On the goal to reach zero emissions by 2030

“Well, it's where we have to get to. So what all of the world's leading scientists show is that global emissions have to be cut in half within the next decade. And if you look at that in an urban context, that means you've got to get in place the policies by 2030 that set the conditions for those city economies for the rest of the century. But this shouldn't be looked at as a hardship. This is a huge opportunity. This is a once in a century chance to take that incredible investment that's going to go into delivering zero-emission transit, zero-emission buildings, etc., and use that to fix the problems of a global economy that's failing so many people at the moment. So we can help bring people out of poverty faster with this big investment, but also make sure that the world's much more equitable and there's much less inequality in it.”

On how much of an impact cities can make without national governments

“There's no way around it. We, ultimately, if we're going to avoid climate breakdown and get out of what is now real climate emergency, then it has to have the leadership of national governments and the biggest polluting ones. And at the moment, it will not be possible to overcome the climate crisis unless there's a shift in those in Brazil and the United States, in particular, but you can add Russia and Australia to that list as well.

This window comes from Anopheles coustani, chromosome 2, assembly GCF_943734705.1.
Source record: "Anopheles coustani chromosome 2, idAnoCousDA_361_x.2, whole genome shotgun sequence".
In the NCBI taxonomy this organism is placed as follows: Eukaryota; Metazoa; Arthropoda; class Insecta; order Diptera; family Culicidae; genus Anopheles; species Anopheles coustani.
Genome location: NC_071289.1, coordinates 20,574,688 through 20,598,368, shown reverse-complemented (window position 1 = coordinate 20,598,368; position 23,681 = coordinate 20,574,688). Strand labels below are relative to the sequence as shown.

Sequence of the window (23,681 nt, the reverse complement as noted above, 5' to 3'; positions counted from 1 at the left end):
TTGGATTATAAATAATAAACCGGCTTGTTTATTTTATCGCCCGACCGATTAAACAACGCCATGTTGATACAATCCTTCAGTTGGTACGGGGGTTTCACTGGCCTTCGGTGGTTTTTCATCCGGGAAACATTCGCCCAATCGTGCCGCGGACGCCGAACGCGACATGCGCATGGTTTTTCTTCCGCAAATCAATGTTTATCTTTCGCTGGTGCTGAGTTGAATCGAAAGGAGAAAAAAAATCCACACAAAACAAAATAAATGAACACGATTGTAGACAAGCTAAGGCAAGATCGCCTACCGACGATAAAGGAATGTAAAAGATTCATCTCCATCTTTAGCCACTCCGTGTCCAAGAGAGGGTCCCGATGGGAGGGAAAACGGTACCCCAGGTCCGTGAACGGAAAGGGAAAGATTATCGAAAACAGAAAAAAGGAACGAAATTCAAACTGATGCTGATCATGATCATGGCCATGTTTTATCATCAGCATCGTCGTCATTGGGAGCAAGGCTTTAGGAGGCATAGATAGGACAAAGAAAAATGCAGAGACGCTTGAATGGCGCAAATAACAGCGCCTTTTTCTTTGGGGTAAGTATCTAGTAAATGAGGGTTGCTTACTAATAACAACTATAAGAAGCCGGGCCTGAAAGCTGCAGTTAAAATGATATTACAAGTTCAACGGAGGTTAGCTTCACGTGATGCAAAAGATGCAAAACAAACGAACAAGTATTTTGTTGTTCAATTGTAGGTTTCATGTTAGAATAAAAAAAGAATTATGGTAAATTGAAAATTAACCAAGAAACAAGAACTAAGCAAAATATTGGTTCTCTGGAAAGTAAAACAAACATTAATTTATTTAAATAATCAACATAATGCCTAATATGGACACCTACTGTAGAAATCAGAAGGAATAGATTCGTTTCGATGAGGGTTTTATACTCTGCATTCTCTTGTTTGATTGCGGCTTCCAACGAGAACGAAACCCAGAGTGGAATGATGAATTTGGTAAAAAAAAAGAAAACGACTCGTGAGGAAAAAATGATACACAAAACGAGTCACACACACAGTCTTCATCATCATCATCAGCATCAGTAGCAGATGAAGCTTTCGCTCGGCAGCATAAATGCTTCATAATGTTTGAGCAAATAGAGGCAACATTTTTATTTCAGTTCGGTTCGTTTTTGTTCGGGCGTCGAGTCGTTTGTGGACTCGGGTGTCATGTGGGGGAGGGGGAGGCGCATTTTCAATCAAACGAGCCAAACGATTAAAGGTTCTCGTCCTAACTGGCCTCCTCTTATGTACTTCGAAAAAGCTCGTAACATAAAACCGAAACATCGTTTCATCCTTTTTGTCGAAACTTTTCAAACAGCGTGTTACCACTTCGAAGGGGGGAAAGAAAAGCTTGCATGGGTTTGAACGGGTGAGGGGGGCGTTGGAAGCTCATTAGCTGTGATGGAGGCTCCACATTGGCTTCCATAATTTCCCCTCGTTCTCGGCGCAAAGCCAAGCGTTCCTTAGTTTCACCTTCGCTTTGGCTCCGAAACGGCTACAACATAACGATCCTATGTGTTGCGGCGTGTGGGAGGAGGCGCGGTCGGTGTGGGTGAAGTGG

“But in the meantime, let's get the momentum. Let's get moving in the right direction. And what these big city mayors do, when they decide that they're going to shift away from diesel buses and are going to shift to electric or zero-emission buses, it changes the whole world market because they're the biggest buyers of them. When they decide to implement zero-emission building codes, it changes the whole construction market around the world. So they can have a real effect on the real world economy, and hopefully buy some time then for the national governments to catch up.”

On if disruptive protests are helpful 

“I think it's an entirely rational response of people once it's understood that we really are in a climate emergency and your leaders appear not to be taking science seriously, not reacting, that you have to mobilize. You have to go out and you have to make your voices loudly heard. And for everything I've seen, extinction rebellion is taking a peaceful path to more disruptive protest, but it's a consequence of the failure of that leadership that they're needing to take those tactics.”


Ashley Locke produced and edited this interview for broadcast with Todd Mundt. Samantha Raphelson adapted it for the web. 

This segment aired on October 9, 2019.

Related:

Peter O'Dowd Twitter Senior Editor, Here & Now
Peter O’Dowd has a hand in most parts of Here & Now — producing and overseeing segments, reporting stories and occasionally filling in as host. He came to Boston from KJZZ in Phoenix.

More…

Support the news

+Join the discussion
TwitterfacebookEmail

Support the news